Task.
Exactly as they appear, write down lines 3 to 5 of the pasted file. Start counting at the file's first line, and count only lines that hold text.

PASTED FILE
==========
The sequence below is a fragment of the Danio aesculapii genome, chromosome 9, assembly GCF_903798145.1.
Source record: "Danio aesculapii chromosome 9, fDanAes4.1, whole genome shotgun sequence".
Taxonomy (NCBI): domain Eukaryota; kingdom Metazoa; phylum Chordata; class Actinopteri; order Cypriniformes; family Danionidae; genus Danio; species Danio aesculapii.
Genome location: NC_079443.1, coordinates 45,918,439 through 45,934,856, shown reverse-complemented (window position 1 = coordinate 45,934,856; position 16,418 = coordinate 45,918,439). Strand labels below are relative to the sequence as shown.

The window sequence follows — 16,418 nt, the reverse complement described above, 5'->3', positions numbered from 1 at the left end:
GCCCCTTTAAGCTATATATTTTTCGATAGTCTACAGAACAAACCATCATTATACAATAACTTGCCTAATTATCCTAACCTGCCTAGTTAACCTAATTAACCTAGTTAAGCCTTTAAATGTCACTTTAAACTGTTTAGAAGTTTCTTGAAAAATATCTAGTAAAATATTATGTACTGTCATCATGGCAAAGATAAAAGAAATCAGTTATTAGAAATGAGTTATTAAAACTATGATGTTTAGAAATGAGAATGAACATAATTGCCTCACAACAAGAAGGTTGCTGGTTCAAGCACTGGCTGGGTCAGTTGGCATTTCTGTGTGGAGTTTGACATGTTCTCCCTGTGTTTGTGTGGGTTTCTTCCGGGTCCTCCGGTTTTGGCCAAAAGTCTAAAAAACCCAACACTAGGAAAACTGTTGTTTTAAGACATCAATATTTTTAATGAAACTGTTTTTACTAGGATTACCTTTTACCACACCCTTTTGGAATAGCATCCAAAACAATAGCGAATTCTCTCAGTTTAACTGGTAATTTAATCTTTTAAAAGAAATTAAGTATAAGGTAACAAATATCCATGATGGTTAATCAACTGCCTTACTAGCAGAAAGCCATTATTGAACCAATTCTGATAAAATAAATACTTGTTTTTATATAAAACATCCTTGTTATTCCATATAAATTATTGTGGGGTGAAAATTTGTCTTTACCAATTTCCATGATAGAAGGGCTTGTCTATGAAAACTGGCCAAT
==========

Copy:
Taxonomy (NCBI): domain Eukaryota; kingdom Metazoa; phylum Chordata; class Actinopteri; order Cypriniformes; family Danionidae; genus Danio; species Danio aesculapii.
Genome location: NC_079443.1, coordinates 45,918,439 through 45,934,856, shown reverse-complemented (window position 1 = coordinate 45,934,856; position 16,418 = coordinate 45,918,439). Strand labels below are relative to the sequence as shown.

The window sequence follows — 16,418 nt, the reverse complement described above, 5'->3', positions numbered from 1 at the left end: